Energy secretary calls for review of US natural gas exports

Ernest Moniz was officially sworn in as secretary of the Department of Energy Tuesday and called for a further review of the proposals before making any final decisions on liquefied natural gas exports. This has somewhat dampened the momentum following the Department of Energy’s (DOE) decision last Friday to conditionally approve a Texas liquefied natural gas export project, Alic writes.

Steve Campbell/Houston Chronicle/AP/File
The Excelsior arrives at the Freeport LNG (Liquid Natural Gas) terminal in Houston. We are most likely to see more natural gas export approvals this year, and beyond, Alic writes, but it’s not going to be a sudden opening of the market.

While the hints over the past weeks have favored expanded US natural gas exports, the confirmation of Energy Security Ernest Moniz has delayed a final decision on the process, with 19 export applications on hold for more in-depth review.

This has somewhat dampened the momentum following the Department of Energy’s (DOE) decision last Friday to conditionally approve a Texas LNG project.

Then on Tuesday, Moniz was officially sworn in and called for a further review of the proposals before making any final decisions. The review he’s waiting for concerns the potential impact expanded exports would have on domestic natural gas supplies and prices. The question Moniz poses is whether the existing impact study finished last year uses data that is too old.  That study, courtesy of the DOE, established that even in the event of higher domestic prices, natural gas exports would be economically beneficial to the country.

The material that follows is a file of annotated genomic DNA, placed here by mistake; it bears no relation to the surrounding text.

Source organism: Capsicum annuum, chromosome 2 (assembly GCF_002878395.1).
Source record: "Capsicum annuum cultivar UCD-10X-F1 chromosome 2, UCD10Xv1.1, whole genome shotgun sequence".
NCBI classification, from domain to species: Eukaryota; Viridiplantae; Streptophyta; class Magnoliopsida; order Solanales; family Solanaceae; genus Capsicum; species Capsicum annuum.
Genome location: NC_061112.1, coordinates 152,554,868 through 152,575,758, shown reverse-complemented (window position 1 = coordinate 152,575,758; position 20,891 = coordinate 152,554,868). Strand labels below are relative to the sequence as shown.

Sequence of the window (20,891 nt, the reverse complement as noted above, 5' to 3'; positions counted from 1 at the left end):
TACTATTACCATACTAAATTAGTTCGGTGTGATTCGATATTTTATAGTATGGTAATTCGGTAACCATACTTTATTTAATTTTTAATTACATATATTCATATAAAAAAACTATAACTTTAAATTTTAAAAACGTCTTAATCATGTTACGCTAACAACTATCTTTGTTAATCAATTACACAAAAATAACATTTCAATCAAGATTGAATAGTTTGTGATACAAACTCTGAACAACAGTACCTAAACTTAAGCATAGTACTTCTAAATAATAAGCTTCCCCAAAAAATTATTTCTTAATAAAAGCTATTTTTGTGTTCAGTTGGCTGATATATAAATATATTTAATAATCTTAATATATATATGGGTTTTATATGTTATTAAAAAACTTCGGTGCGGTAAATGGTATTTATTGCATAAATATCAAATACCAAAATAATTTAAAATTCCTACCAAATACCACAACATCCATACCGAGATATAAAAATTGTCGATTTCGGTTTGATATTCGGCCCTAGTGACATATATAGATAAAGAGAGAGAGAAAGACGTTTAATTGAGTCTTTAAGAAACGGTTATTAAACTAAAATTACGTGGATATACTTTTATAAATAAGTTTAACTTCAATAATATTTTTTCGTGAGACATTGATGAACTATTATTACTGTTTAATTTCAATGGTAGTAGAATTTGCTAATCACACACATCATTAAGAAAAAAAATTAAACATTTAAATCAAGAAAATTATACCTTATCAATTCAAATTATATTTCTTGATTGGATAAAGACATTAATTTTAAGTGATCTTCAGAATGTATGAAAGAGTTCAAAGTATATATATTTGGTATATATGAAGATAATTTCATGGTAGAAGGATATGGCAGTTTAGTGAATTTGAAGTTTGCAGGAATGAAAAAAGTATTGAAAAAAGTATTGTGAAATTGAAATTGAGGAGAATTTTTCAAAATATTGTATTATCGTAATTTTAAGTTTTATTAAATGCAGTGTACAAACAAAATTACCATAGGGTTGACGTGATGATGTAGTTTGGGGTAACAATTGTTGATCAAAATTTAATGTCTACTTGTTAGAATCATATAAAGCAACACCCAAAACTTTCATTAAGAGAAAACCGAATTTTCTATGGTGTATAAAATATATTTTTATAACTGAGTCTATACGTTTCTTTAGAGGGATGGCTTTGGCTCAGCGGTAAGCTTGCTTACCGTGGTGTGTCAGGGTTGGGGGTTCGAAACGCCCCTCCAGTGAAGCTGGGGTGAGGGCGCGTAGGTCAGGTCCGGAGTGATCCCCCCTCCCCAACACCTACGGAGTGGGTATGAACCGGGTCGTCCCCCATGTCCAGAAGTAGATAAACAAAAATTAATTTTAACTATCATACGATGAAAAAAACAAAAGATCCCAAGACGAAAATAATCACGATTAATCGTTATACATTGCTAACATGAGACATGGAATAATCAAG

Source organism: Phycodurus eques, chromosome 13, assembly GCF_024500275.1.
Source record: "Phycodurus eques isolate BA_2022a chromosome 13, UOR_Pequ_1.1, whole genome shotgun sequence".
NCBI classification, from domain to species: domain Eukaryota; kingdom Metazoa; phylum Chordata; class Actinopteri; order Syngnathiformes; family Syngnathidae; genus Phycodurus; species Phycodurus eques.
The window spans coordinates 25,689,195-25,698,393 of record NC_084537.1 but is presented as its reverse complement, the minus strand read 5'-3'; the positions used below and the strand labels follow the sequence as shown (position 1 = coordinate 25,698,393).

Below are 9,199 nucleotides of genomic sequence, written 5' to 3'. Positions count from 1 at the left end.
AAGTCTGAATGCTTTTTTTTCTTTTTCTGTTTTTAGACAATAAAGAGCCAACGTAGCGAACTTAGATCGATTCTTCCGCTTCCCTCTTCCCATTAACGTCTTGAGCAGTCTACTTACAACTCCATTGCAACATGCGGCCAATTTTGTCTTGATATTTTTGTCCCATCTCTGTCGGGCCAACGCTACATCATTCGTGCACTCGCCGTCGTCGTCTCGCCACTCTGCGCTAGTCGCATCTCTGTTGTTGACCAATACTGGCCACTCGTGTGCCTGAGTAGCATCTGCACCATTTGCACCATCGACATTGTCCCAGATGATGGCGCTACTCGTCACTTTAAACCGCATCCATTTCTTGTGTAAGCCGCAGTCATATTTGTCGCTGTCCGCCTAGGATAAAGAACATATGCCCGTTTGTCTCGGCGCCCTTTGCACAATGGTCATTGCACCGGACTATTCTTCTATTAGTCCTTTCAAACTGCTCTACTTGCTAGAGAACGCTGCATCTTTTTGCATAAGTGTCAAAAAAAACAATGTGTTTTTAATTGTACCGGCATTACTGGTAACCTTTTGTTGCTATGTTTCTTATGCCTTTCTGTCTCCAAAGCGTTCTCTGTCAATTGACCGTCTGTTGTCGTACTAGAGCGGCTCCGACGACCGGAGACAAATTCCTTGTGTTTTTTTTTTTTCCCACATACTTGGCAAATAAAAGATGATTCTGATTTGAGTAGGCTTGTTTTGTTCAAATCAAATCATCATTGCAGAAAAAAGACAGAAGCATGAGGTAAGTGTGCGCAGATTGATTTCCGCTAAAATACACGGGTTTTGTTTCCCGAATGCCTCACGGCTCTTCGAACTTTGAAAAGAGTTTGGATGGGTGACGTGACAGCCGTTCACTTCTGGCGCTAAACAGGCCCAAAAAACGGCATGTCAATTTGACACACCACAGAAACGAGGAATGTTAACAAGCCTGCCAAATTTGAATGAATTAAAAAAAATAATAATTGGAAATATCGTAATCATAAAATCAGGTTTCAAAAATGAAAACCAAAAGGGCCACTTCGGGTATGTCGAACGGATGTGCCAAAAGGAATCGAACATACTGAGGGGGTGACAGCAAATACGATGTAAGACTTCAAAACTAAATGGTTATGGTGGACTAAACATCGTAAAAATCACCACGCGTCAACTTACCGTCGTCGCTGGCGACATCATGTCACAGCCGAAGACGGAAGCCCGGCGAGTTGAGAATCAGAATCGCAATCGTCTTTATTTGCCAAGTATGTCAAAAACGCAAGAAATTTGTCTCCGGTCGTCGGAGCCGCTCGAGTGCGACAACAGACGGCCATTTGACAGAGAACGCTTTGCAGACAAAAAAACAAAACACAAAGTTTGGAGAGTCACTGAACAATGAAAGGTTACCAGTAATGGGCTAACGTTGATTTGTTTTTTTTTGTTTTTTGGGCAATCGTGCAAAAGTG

In the meantime, let’s get back to Friday’s momentum, which resulted in a green light for the Freeport LNG Terminal on Quintana Island, Texas. Freeport would be allowed to export up to 1.4 billion cubic feet a day of natural gas to countries without a free-trade agreement (FTA) with the US, for 20 years. Export deals have already signed with Japan’s Osaka Gas and Chubu Electric Power, and with BP Plc. (Related Article: South African Shale Gas Hits Rough Patch)

Freeport LNG Expansion, L.P. is a wholly owned subsidiary of Freeport LNG Development, L.P. It has four limited partners: Freeport LNG Investments, LLLP, an entity owned by Michael S. Smith; ZHA FLNG Purchaser, LLC, a wholly owned subsidiary of Zachry American Infrastructure, LLC; Texas LNG Holdings, LLC, a wholly owned subsidiary of The Dow Chemical Company; and Turbo LNG, LLC, a wholly owned subsidiary of Osaka Gas Co., Ltd.  

Freeport isn’t out the woods yet, though: It still needs approval from the Federal Regulatory Commission (FERC).

The market responded immediately to the DOE’s conditional approval of Freeport exports, with natural gas prices rising 5% on the previous week.

Freeport is the second export project to win approval from the DOE. The first was over 2 years ago when the DOE approved natural gas exports with non-FTA countries from the Cheniere Energy-owned Sabine Pass LNG Terminal in Cameron Parish, Louisiana.

For investors, the momentum is going in the right direction, despite Moniz’s call for further review.